LTE project button code

lteprojecta

Here’s the deal, I have a very small screen, with six available buttons. I need to make sure that if you press the button, it does the right thing for the screen it is currently on. How do I map the six buttons to the specific screen I’m on, with only 32 kb of programming space?

Well, brilliant or butchered, here’s what I did….

First, I decided on the flow of screens. Example, from the main screen (screen number 1), you can go to the texting screen (sn 6) or GPS screen (sn 3) or the “other programs” screen (sn 12). From the GPS screen, you can go to the location screen (sn 2), or the compass screen (sn 4). And from the texting screen, you can go to the read messages screen (sn 9), or the send messages screen (sn 7), the delete all messages screen (sn 8), and so on and so forth. All told, there is around 15 screens currently.

But how to map pushing the same four buttons for each screen number? There are probably better ways to do this, but I came up with a mathematical formula and a switch to handle this for me.

sn Button 1 Button 2 Button 3 Button 4 Button 5 Button 6
1 2 3 4 5
2 6 8 10 12
3 12 15 18 21
4 20 24 28 32
5 30 35 40 45
6 42 48 54 60
7 56 63 70 77
8 72 80 88 96
9 90 99 108 117
10 110 120 130 140
11 132 143 154 165
12 156 168 180 192
13 182 195 208 221
14 210 224 238 252
15 240 255 270 285
16 272 288 304 320
17 306 323 340 357
18 342 360 378 396
19 380 399 418 437

What the above table does, is utilize the following formula: “Screen number plus Button number is multiplied by Screen number.” With this formula, I then used the variable screen number, which I need for what screen text to display anyways, and made a switch that checks the math to see what button I am pushing. What is interesting about this is that you technically could do any operation from any screen, but the screen number will make the math work only for the operations you should do on that screen.

As you can see, screen number 2 and screen number 3 both share the number 12. In my small table, it is the only occurrence of the same number twice. Fortunately, it is okay, because I made screen 2 the location screen, which you get to from screen 3. So pushing that first button on screen 3 takes you mathematically to screen 2, and on screen 2, pressing the last button takes you mathematically to screen 2, which is where location information is displayed. So it is a little sloppy, but works out in the end.

Buttons 5 and 6 don’t work that way, though. They are special buttons that always return the same two numbers. The first one is the “home” button, which from any screen takes you back to the main menu. The second is the “select” button, which will be unique in use and will have to have a special case by case use. It’s actually not used on any screens thus far, so it is held in reservation for now. I was thinking of making it a modem power on/off switch, but we will see.

As always, you can check out the commit on my GitLab.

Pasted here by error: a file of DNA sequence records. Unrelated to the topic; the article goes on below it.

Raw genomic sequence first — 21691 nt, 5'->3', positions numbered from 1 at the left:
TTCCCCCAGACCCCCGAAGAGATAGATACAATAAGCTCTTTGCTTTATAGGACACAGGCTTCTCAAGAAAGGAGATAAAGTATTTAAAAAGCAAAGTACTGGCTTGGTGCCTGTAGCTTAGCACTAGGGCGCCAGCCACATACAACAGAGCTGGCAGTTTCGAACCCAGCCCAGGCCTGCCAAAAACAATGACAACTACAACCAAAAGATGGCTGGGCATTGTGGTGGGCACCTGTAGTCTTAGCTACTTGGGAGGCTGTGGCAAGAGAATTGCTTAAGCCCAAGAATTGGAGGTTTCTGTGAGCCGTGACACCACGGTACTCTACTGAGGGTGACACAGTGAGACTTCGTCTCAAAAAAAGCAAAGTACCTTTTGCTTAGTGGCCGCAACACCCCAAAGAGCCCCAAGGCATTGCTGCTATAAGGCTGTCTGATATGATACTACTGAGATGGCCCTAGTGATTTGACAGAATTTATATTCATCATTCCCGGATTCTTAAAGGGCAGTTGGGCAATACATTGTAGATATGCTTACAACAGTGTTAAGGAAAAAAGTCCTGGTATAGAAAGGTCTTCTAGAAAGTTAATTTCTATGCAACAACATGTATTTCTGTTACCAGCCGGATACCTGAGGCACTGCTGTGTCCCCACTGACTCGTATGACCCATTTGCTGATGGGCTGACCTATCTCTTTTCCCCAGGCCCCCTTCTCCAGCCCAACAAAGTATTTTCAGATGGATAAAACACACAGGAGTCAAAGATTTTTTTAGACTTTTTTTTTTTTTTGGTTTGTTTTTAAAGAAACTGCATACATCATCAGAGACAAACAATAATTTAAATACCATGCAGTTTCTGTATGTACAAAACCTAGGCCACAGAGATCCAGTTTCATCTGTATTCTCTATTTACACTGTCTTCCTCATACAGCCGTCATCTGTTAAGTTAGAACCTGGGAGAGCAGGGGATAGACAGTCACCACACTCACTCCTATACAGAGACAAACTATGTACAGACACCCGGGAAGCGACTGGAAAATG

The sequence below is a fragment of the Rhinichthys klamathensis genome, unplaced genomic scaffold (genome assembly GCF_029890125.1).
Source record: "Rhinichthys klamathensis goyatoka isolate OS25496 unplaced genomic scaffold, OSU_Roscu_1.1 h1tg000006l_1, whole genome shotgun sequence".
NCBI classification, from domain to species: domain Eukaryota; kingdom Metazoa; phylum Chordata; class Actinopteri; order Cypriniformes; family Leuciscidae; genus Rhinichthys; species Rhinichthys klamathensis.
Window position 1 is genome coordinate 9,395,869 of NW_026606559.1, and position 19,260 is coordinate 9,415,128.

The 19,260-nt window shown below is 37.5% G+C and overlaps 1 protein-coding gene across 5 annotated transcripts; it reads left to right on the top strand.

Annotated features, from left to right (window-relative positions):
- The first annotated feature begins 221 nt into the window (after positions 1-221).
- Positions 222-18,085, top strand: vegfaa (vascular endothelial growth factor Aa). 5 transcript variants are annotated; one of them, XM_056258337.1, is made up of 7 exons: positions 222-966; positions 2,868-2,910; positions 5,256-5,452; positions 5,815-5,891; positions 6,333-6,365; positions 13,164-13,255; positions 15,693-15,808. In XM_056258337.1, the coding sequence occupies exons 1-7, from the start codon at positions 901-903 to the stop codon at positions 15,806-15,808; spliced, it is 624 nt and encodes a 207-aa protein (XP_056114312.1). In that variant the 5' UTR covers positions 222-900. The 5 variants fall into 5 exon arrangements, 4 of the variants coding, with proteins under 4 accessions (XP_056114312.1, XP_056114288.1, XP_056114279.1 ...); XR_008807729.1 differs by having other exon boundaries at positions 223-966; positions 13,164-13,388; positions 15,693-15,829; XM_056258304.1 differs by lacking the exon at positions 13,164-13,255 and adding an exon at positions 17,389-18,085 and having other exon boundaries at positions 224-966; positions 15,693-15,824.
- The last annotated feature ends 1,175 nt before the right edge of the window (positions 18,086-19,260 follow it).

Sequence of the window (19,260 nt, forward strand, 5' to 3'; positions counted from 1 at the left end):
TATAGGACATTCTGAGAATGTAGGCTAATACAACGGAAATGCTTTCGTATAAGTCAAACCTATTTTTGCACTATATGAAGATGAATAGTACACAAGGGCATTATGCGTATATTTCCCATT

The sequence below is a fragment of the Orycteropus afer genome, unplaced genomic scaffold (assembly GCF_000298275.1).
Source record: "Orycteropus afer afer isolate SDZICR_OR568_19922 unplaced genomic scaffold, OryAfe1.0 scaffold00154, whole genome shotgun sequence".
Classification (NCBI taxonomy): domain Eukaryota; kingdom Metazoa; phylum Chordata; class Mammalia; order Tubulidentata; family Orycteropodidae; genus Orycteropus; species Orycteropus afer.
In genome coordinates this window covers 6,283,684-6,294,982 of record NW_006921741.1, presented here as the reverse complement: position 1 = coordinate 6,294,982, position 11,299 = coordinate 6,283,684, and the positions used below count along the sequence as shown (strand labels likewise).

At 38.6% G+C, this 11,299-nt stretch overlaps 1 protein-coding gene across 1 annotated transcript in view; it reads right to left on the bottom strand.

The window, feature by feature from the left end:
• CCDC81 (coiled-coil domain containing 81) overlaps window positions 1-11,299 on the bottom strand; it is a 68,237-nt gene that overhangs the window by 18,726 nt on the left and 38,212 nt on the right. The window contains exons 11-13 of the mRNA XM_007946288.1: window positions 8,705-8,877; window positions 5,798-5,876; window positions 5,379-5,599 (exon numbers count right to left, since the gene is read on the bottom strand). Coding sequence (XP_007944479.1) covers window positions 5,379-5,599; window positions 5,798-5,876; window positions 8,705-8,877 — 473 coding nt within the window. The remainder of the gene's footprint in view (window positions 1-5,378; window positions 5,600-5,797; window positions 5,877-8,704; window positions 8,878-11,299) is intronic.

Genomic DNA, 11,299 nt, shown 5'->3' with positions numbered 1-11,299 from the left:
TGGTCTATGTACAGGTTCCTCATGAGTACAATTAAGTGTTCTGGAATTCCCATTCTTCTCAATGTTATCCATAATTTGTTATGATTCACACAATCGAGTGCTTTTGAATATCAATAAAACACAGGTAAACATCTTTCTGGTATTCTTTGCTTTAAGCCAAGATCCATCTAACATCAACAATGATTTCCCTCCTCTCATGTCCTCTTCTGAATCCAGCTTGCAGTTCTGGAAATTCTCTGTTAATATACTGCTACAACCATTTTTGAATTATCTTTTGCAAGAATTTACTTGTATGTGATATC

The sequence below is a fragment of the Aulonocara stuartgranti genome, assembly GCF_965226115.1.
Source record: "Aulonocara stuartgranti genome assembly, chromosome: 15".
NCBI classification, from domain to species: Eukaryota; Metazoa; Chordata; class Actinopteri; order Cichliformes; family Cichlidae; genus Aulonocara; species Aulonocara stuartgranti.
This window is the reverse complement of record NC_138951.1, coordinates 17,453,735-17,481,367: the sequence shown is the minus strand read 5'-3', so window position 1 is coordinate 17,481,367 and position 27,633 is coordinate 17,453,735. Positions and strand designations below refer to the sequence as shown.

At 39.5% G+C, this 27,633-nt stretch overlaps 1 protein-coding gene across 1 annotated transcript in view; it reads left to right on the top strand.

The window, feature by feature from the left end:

Linux – keep it simple.

Drawing variable circles with an Arduino Uno and a Nokia 5110 LCD

I’m still trying to catch up on some of my new toys that I bought/got around Christmas time. I know, I’m four months behind! One of those gadgets was a Nokia 5110 LCD screen, and this thing is fun! It looks like something they used to use in old Nokia cell phones, and it works great for a monochrome, low resolution display.

I’m driving it with an Arduino Uno board. At first, to make sure I understood how to use it, I watched InterlinkKnight’s Youtube tutorial, which you also should check out. It was very clear, highly informative, and really well put together.

After watching the tutorial, and loading the library and his sketches, I then set out to make my own. I noticed a couple of things that were noteworthy for the new user, so I thought I’d share them here.

First, you need the library. You can get it here: https://github.com/olikraus/U8glib_Arduino

Just unzip the library, and put it in your Arduino library folder (unzipped, of course). For me, on my Ubuntu Linux machine, that was in /home/alaskalinuxuser/Arduino/libraries/, where I just dropped off the unzipped folder from U8. If you don’t put this in your Arduino libraries, it can’t find the referenced include file, and this wont work.

Then I made my own sketch:

/*
This is an example on how to use the display known as Nokia 5110 SPI with PCD8544 driver using the U8GLIB library.

Nokia 5110 SPI display pins for Arduino Uno/Nano:
* RST = 8
* CE = 10
* DC = 9
* DIN = 11
* CLK = 13
* VCC = 5V
* BL = 3.3V
* GND = GROUND

We use this library: https://github.com/olikraus/U8glib_Arduino

User Reference Manual: https://github.com/olikraus/u8glib/wiki/userreference

List of fonts: https://github.com/olikraus/u8glib/wiki/fontsize

Sketch Originally made by: InterlinkKnight
This sketch was featured on his video tutorial for this display: https://www.youtube.com/watch?v=1ZvY_lb6BoU
Last modification: 11/22/2017

Sketch modified by alaskalinuxuser
Last modification: 04/02/2019
*/

#include “U8glib.h” // Include U8glib library
// Create display and set pins:
U8GLIB_PCD8544 u8g(13, 11, 10, 9, 8); // (CLK=13, DIN=11, CE=10, DC=9, RST=8)

int Variable1; // Create a variable to have something dynamic to show on the display
int fadeAmount = 1; // how many points to change by

void setup(void) // Start of setup
{

// Select a font:
u8g.setFont(u8g_font_profont12);

// Change display orientation:
//u8g.setRot90();
u8g.setRot180();
//u8g.setRot270();

} // End of setup

void loop(void) // Start of loop
{
// wait for 25 milliseconds to see the dimming effect
delay(25);

// change the brightness for next time through the loop:
Variable1 = Variable1 + fadeAmount;

// reverse the direction of the fading at the ends of the fade:
if (Variable1 <= 0 || Variable1 >= 45) {
fadeAmount = -fadeAmount;
}

u8g.firstPage(); // Beginning of the picture loop
do // Include all you want to show on the display:
{
u8g.drawCircle(41, 21, Variable1, U8G_DRAW_ALL); // Draw a circle (x,y,radius,option)